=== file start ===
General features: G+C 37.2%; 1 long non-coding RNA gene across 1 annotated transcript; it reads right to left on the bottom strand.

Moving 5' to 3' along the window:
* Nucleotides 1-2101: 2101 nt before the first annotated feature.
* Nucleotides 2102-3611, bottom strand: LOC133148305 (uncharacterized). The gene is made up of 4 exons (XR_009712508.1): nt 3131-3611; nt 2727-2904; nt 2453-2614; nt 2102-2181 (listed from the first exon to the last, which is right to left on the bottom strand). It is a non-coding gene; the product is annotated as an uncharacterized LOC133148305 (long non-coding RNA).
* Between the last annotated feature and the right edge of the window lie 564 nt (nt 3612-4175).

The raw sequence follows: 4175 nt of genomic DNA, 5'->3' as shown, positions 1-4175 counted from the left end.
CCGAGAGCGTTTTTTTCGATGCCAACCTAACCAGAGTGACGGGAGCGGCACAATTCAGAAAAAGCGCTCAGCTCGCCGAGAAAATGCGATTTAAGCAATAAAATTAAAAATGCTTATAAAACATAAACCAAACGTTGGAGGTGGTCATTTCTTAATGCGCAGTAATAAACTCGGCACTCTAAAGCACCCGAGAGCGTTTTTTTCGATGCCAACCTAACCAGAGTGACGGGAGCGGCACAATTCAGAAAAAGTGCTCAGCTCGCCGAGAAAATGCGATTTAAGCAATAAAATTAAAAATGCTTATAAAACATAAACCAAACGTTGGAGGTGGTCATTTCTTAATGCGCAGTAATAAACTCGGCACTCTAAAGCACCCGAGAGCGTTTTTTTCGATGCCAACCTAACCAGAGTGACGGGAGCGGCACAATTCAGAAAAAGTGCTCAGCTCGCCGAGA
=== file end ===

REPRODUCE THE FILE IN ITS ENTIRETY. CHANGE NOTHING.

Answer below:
General features: G+C 37.2%; 1 long non-coding RNA gene across 1 annotated transcript; it reads right to left on the bottom strand.

Moving 5' to 3' along the window:
* Nucleotides 1-2101: 2101 nt before the first annotated feature.
* Nucleotides 2102-3611, bottom strand: LOC133148305 (uncharacterized). The gene is made up of 4 exons (XR_009712508.1): nt 3131-3611; nt 2727-2904; nt 2453-2614; nt 2102-2181 (listed from the first exon to the last, which is right to left on the bottom strand). It is a non-coding gene; the product is annotated as an uncharacterized LOC133148305 (long non-coding RNA).
* Between the last annotated feature and the right edge of the window lie 564 nt (nt 3612-4175).

The raw sequence follows: 4175 nt of genomic DNA, 5'->3' as shown, positions 1-4175 counted from the left end.
CCGAGAGCGTTTTTTTCGATGCCAACCTAACCAGAGTGACGGGAGCGGCACAATTCAGAAAAAGCGCTCAGCTCGCCGAGAAAATGCGATTTAAGCAATAAAATTAAAAATGCTTATAAAACATAAACCAAACGTTGGAGGTGGTCATTTCTTAATGCGCAGTAATAAACTCGGCACTCTAAAGCACCCGAGAGCGTTTTTTTCGATGCCAACCTAACCAGAGTGACGGGAGCGGCACAATTCAGAAAAAGTGCTCAGCTCGCCGAGAAAATGCGATTTAAGCAATAAAATTAAAAATGCTTATAAAACATAAACCAAACGTTGGAGGTGGTCATTTCTTAATGCGCAGTAATAAACTCGGCACTCTAAAGCACCCGAGAGCGTTTTTTTCGATGCCAACCTAACCAGAGTGACGGGAGCGGCACAATTCAGAAAAAGTGCTCAGCTCGCCGAGA